Prabir Das (2004) has suggested that plastics can be used in construction industry at various places. Proper selection of material / grade and suitable design considerations can help to replace many more applications. Lighter weight, design flexibility, part integration, low system cost, very high productivity and improved product appearance are the main features for use of engineering plastics. The engineering thermoplastics and introduction of application specific grades has thrown challenges to conventional materials in the industries. This paper provides all the supports in selecting suitable engineering plastics, process and design for conversion of conventional material to engineering plastics for performance and system cost benefits.

Chandrakaran (2004) has explained a laboratory experimental study carried out to utilize waste plastics (in the form of strips) obtained from milk pouches in the pavement construction. Results of the study indicate that by adding plastic strips in the soil, shear strength, tensile strength and CBR values of the soil increases. In this study, plastic or polythene sheets having thickness of 0.5mm and which are made up of high density are used. Three types of plastic strips were used in this study to act as a reinforcing material. The first one was cut into 20mm x 40mm size, second one was 25mm x 50mm size and the third one was of 30mm x 60mm size. These plastic strips have innumerable advantageous properties like high tensile strength, low permeability etc., These plastic strips act as a good barrier to gases and liquids and are unaffected by cycles of wetting and drying. For all the strips used in this experimental work, an aspect ratio of 2 is maintained.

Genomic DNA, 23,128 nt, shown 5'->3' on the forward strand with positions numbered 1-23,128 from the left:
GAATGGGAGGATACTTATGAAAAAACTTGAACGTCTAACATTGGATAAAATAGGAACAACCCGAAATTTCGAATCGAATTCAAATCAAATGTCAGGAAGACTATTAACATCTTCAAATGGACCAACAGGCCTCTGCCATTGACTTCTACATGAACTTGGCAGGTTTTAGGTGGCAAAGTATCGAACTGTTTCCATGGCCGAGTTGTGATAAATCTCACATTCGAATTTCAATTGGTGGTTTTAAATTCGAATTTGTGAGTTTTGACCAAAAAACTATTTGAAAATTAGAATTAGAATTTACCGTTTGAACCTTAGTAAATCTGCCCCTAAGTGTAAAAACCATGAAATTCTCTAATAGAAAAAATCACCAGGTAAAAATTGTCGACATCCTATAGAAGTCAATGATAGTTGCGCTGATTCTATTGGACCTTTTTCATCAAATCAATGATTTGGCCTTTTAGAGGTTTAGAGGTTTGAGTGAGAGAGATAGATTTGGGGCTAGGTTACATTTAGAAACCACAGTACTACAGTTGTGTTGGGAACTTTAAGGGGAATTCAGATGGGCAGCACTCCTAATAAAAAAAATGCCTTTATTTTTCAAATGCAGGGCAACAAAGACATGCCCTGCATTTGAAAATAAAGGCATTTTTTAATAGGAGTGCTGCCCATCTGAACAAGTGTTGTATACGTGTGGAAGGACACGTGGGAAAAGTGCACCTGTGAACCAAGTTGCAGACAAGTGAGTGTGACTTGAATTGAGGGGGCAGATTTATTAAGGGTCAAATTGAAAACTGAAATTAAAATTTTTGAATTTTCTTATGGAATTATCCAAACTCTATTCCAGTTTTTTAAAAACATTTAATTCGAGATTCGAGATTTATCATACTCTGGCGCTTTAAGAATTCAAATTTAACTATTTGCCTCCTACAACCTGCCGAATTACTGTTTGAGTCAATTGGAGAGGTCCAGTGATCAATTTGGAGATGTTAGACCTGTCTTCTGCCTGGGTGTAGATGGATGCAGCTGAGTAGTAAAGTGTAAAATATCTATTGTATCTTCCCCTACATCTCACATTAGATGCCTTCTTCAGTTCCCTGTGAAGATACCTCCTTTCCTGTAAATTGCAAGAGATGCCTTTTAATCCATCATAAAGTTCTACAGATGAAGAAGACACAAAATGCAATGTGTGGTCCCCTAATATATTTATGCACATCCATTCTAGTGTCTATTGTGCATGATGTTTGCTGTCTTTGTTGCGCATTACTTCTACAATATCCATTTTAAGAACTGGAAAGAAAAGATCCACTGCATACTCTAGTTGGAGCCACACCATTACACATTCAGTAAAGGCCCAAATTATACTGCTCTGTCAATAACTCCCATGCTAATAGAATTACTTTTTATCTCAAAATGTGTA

Plastic Mixed Reinforced Concrete - Behaviour
Figure 4: Photograph showing the Mixing of Raw Plastic with Concrete
Agarwal (2004) has conducted pilot level studies using industrial PVC scrap to develop PVC board. Efforts have been made in developing innovative number of such alternative building materials. These would be helpful in saving our precious forest and environment efficiently and economically on commercial exploitation. Developed materials are mostly wood alternatives used in the construction of door shutters, frames, false ceiling, thermal insulation and alike applications. Developed sustainable alternative building materials are good economic replacement of wood and other reconstituted wood products commercially available and would be helpful in cost effective constructions.

Vasudevan (2004), in his report has given most useful ways of disposing waste plastics and laying roads have come to light in a research carried out by the Chemistry Department of Thiyagarajar College of Engineering. They have reported that the waste plastics may be used in block making modified light roofing, mastic flooring and polymer reinforced concrete. The novel composition of waste polymer-aggregate blend has been patented. They have suggested that utilization of waste plastics to enhance the binding property is better option than disposing or enforcing a blanket ban on the use of plastics. It has been reported that the per capita use of plastics in India is 3.5 kg, with virgin plastics accounting for 3.1 million tonnes and recycled plastics, one million. The use in Tamilnadu, with over 7000 units manufacturing material is put at 2.4 lakh tonnes per year. The ‘Garbage Culture’ has made disposal of waste plastic a major problem for civic bodies.